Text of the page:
Every Oklahoma assistant received a raise on Tuesday in Oklahoma City when the University of Oklahoma Board of Regents met. However, the $30,000 pay bump and extension (through 2020) Oklahoma Sooners defensive coordinator Mike Stoops was awarded is head-scratcher for a few reasons.
With his 2019 stay bonus, Stoops could clear $1 million as OU’s highest paid assistant. This feels like a vote of confidence for a coach many fans—myself included—have reached the limit of what they’re willing to tolerate in the head of OU’s defense.
However, upon closer inspection, it doesn’t’ feel like Stoops has been rewarded for play-calling last season that resulted in a loss to Iowa State for the first time since 1990 and, ultimately, a loss in the Rose Bowl earlier this year—squib kick or not.
While his Saturdays were nothing to behold outside of Oklahoma’s win against Ohio State in 2017, Stoops and his defensive assistants managed to help put together a top-10 recruiting class according to the 2018 247 Composite.
Notable inclusions to OU’s 2018 class include defensive back Brendan Radley-Hiles, defensive end Ronnie Perkins, defensive end Ron Tatum, defensive tackle Michael Thompson and linebacker DaShaun White—all U.S. Army All-Americans and all on the defensive side of the ball.
In earning the signatures of these star prep players, Stoops and company needed to beat out nearly every big-name college football program in the country. And beat them late in the game. Radley-Hiles, Thompson and White all committed in 2018, just weeks before National Signing Day (and on NSD in Thompson’s case).
Fans are split about Stoops in 2018, though.
Many believe it has been past time for him to move on. The defense has been bad more often than it has been good in Norman since Stoops returned in 2012.
For every win against a name-brand program like Alabama in 2014, or Ohio State in 2017 or Tennessee in 2014 and 2015 there has been a kick-your-TV performance by Stoops’ defense.
Tavon Austin’s torching in 2012. Johnny Football’s Heisman victory lap in the Cotton Bowl in 2013.
Back-to-back demolitions by Baylor in 2013 and 2014. Clemson’s 40-6 mollywhopping in the Russell Athletic Bowl. Pat Mahomes’ 819 yards of total offense in 2016. Ohio State’s drubbing in Norman in 2016. Houston two weeks before that.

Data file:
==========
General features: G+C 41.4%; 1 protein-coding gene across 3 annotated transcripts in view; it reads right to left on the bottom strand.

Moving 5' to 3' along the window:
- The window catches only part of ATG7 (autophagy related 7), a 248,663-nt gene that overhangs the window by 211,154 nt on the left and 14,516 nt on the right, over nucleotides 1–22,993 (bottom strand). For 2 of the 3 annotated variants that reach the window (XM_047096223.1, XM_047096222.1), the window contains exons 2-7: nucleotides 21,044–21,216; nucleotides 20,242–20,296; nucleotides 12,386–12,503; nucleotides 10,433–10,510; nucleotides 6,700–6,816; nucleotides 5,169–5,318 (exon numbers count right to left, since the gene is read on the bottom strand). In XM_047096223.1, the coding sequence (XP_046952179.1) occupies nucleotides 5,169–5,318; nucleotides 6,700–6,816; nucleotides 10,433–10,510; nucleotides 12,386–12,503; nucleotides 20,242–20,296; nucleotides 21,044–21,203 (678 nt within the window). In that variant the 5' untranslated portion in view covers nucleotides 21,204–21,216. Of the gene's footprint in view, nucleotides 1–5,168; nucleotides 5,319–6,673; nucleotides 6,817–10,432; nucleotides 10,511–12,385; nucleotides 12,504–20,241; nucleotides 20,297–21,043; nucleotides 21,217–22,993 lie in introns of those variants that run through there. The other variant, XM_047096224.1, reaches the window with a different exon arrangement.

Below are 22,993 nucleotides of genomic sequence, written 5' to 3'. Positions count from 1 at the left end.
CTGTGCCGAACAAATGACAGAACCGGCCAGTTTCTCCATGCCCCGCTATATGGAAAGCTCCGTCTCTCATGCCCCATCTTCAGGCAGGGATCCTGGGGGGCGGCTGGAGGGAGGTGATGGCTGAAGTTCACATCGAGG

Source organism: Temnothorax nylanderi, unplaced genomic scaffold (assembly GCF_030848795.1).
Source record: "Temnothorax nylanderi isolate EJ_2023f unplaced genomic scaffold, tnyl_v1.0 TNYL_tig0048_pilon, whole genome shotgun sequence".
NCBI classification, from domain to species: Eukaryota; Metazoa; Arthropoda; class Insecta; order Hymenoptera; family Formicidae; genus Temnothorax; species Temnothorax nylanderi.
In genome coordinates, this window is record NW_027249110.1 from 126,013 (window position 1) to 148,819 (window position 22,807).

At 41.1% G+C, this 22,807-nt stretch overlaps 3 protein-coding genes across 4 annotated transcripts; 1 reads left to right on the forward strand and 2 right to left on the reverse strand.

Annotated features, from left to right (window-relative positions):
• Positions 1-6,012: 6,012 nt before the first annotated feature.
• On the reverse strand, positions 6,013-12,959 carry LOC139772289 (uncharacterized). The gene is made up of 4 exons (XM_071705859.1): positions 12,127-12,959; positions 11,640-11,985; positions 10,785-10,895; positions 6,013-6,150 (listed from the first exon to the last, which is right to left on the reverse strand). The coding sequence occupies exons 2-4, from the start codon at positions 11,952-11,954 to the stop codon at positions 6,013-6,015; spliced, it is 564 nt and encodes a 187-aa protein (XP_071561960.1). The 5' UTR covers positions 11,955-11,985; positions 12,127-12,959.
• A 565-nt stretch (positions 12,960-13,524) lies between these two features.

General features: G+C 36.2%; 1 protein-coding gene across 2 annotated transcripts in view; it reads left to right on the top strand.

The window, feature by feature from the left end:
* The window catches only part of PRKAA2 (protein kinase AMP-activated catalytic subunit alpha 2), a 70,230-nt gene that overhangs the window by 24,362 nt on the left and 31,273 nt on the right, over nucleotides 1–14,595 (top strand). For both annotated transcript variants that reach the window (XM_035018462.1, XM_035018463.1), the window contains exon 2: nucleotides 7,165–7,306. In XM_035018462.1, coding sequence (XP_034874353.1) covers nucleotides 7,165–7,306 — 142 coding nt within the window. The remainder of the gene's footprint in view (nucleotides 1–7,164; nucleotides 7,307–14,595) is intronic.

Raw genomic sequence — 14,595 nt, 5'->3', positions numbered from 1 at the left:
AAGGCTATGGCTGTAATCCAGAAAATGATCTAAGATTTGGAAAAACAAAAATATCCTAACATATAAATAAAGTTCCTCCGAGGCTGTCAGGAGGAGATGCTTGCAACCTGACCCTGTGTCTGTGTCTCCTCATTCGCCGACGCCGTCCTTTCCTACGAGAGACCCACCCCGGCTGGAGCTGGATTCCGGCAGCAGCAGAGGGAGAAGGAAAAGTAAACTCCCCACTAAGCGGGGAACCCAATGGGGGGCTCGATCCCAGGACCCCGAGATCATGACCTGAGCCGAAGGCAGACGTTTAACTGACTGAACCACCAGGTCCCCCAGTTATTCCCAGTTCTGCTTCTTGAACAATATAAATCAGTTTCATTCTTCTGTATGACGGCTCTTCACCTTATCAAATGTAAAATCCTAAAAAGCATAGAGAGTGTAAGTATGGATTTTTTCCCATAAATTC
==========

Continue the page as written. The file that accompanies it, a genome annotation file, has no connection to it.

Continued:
In all this, there’s also a belief that Big 12 offenses are more difficult to stop than others. But only Oklahoma and Oklahoma State ranked in the top 10 in scoring offense in 2017. West Virginia and Texas Tech ranked No. 22 and No. 23, respectively. Only Oklahoma and Texas Tech ranked in the top 25 of offensive S&P+.
And the only time Stoops ever has to play OU is on a practice field.
But there are some fans who believe Stoops can’t be held responsible for players who too frequently miss their assignments and allow big-gainers or touchdowns. That Stoops’ recent success in recruiting is foreshadowing for the skull-dragging defense to come.
That Stoops hasn’t had the players to play the kind of attacking, aggressive defense Sooners’ fans crave and still remember from Stoops’ first stint as OU’s defensive coordinator.
Now he does.
In this 2018 recruiting class, Stoops has won not just some of the best talent in the country but the players he recruited. Players he convinced, along with their families and high school coaches, that OU was the place where they could develop and compete for championships.
That message is working for the 2019 class too. The Sooners sit at No. 3 in the 247 Composite and continue to add defensive talent to bolster the already formidable 2018 roster.
This is where the extension through 2020 feels like a way for the coaching staff to continue to say Stoops will be the person coaching the defense when 2019 recruits arrive.
After six years of mediocrity on defense and blatant gaffes in play-calling, Mike Stoops is coaching for his job in 2018.
The excuse about not having enough talent is gone. He has the players he wanted. He’s running the scheme he likes. He’s surrounded by some of the most talented defensive position coaches and recruiters in the game.
And man in charge of the Sooner offense, Lincoln Riley, is the one man in college football no defensive mind has figured out how to stop.
This could be your best year at OU since the early 2000s, Mike. Or it could be your last.